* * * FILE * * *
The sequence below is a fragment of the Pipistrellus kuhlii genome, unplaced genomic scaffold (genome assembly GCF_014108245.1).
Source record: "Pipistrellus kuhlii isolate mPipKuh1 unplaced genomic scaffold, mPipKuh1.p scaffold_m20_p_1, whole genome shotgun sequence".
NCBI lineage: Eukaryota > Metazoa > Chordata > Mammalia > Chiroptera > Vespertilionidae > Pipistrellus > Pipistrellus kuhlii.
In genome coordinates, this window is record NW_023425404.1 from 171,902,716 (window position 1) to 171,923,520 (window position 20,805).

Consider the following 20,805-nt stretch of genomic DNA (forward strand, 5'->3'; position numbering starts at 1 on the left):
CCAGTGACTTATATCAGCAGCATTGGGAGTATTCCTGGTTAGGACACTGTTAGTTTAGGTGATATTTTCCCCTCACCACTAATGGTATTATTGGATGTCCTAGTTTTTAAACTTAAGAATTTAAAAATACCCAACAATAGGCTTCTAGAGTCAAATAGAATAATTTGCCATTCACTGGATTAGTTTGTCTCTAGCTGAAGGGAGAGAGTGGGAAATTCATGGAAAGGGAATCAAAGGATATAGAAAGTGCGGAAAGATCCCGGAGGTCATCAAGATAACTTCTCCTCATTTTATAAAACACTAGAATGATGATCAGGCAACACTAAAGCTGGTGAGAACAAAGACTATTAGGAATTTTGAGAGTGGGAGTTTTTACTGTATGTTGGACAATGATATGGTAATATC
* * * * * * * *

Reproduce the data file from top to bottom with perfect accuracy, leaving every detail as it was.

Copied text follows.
The sequence below is a fragment of the Pipistrellus kuhlii genome, unplaced genomic scaffold (genome assembly GCF_014108245.1).
Source record: "Pipistrellus kuhlii isolate mPipKuh1 unplaced genomic scaffold, mPipKuh1.p scaffold_m20_p_1, whole genome shotgun sequence".
NCBI lineage: Eukaryota > Metazoa > Chordata > Mammalia > Chiroptera > Vespertilionidae > Pipistrellus > Pipistrellus kuhlii.
In genome coordinates, this window is record NW_023425404.1 from 171,902,716 (window position 1) to 171,923,520 (window position 20,805).

Consider the following 20,805-nt stretch of genomic DNA (forward strand, 5'->3'; position numbering starts at 1 on the left):
CCAGTGACTTATATCAGCAGCATTGGGAGTATTCCTGGTTAGGACACTGTTAGTTTAGGTGATATTTTCCCCTCACCACTAATGGTATTATTGGATGTCCTAGTTTTTAAACTTAAGAATTTAAAAATACCCAACAATAGGCTTCTAGAGTCAAATAGAATAATTTGCCATTCACTGGATTAGTTTGTCTCTAGCTGAAGGGAGAGAGTGGGAAATTCATGGAAAGGGAATCAAAGGATATAGAAAGTGCGGAAAGATCCCGGAGGTCATCAAGATAACTTCTCCTCATTTTATAAAACACTAGAATGATGATCAGGCAACACTAAAGCTGGTGAGAACAAAGACTATTAGGAATTTTGAGAGTGGGAGTTTTTACTGTATGTTGGACAATGATATGGTAATATC